Book on Guadalcanal battle focuses on Navy dive-bombers

THE BATTLE FOR HELL’S ISLAND: How a Small Band of Carrier Dive-Bombers Helped Save Guadalcanal. By Stephen L. Moore. NAL Caliber. 512 pages. $27.95.

Guadalcanal was one of World War II’s biggest slugfests, a battle fought in the skies, in the seas, and in the malarial jungles of the Pacific.

For the Japanese, Guadalcanal served as an important foothold in the nation’s quest to expand its defensive perimeter, one that followed the disastrous naval defeat at Midway in June 1942 that had cost four aircraft carriers.

American war planners, in contrast, viewed the island as a vital means of keeping communication lines open between the United States and its ally down under, Australia.

The importance of the island to both sides was evident in the ferocity of the fighting in the six-month battle that ran from late 1942 through early 1943, one that earned Guadalcanal the infamous nickname “Hell’s Island.”

World War II historian Stephen Moore has crafted an exciting new book on this desperate fight, “The Battle for Hell’s Island: How a Small Band of Carrier Dive-bombers Helped Save Guadalcanal.”

Moore is the author of several excellent World War II histories, including his previous book, “Pacific Payback,” which covers the six months of the war between the attack on Pearl Harbor and the Battle of Midway.

In his latest book, Moore carves out a small story in this massive battle, focusing on the role a handful of Navy dive-bombers played in helping America win victory.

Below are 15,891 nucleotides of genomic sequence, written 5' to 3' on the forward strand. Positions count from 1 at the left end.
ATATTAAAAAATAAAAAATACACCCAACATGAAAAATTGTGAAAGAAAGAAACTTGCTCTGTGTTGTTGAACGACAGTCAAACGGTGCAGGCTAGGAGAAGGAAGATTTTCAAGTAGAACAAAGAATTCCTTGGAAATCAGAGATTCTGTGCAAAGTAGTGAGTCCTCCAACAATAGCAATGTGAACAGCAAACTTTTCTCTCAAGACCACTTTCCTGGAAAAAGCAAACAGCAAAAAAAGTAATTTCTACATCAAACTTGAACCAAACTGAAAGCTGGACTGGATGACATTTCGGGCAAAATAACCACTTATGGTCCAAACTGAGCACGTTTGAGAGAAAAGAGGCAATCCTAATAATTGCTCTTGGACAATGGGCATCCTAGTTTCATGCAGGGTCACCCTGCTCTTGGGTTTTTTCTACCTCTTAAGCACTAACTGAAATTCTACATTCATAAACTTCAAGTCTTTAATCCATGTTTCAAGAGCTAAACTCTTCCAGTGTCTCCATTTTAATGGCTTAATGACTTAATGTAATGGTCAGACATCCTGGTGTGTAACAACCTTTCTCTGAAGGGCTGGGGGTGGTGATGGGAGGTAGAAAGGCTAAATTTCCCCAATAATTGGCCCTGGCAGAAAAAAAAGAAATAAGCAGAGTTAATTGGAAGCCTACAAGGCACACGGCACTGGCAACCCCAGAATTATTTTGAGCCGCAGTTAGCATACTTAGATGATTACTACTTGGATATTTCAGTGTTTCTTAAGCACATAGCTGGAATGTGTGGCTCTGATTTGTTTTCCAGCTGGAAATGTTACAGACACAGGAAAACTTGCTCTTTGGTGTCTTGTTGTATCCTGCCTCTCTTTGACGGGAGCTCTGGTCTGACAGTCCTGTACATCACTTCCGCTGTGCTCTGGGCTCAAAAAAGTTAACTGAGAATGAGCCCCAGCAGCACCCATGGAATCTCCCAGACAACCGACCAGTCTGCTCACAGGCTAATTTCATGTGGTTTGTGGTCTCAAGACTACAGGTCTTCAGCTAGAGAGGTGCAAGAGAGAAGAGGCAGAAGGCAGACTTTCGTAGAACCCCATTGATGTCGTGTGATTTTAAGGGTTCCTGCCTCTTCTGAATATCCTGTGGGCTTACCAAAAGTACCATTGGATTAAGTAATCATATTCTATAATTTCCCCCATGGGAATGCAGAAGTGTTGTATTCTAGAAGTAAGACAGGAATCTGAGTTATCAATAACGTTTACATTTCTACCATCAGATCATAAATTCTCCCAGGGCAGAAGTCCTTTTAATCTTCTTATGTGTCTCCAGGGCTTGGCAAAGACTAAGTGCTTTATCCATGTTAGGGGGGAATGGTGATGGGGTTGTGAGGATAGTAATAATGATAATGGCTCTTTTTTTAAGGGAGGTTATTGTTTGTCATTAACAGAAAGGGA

Moore traces the backstories of the pilots, who began the war fighting on the carriers Lexington and Yorktown, both of which were lost. The Lexington was sunk in the Battle of the Coral Sea, and the Yorktown a few weeks later at Midway.

The pilots all wound up serving aboard the carrier Enterprise, which was enlisted in the fight for Guadalcanal. But the fliers’ new home proved short-lived.

After the Enterprise was damaged in battle, pilots had no choice but land ashore on a primitive runway of crushed coral — illuminated by kerosene lamps and jeep headlights — that only three weeks earlier the Japanese had controlled.

The runway, the fliers soon learned, wasn’t the only primitive part of the experience.

Marooned on Guadalcanal, pilots bedded down in a rubber tree grove and ate captured Japanese rice, which was cooked in a large vat and stirred with a shovel.

Absent fresh clothes the fliers even resorted to wearing captured Japanese underwear. Not only was life austere, but enemy snipers frequently took shots at the men from the jungle.

Despite the challenges, the pilots went on to fly repeated missions against the Japanese that along with the island’s brutal conditions helped wear down the enemy and contributed to Japan’s defeat.

As with his previous books, Moore has done a dogged job of research, mining myriad sources such as official war diaries and action reports.

One of the many strengths, however, is his liberal use of the airmen’s own words to help narrate the story, based on interviews with survivors, oral histories, and the fliers’ letters. These humble voices all add richly to the book’s authenticity.

Moore also does a terrific job with the book’s pacing, placing the reader in the cockpit for much of the action. Readers experience just how violent and intense dogfights were during World War II, where pilots literally buzzed so close to one another to kill them machine guns.

In a particularly graphic detail that hammers home that reality, Moore recounts one pilot who spotted the severed scalp of a fellow airman on the flight deck.

All of these elements make “The Battle for Hell’s Island” not only a great read but an important tribute to the fliers who helped win the Battle of Guadalcanal and World War II.

Reviewer James Scott is the author of “Target Tokyo,” “The War Below” and “The Attack on the Liberty.” He lives in Mount Pleasant.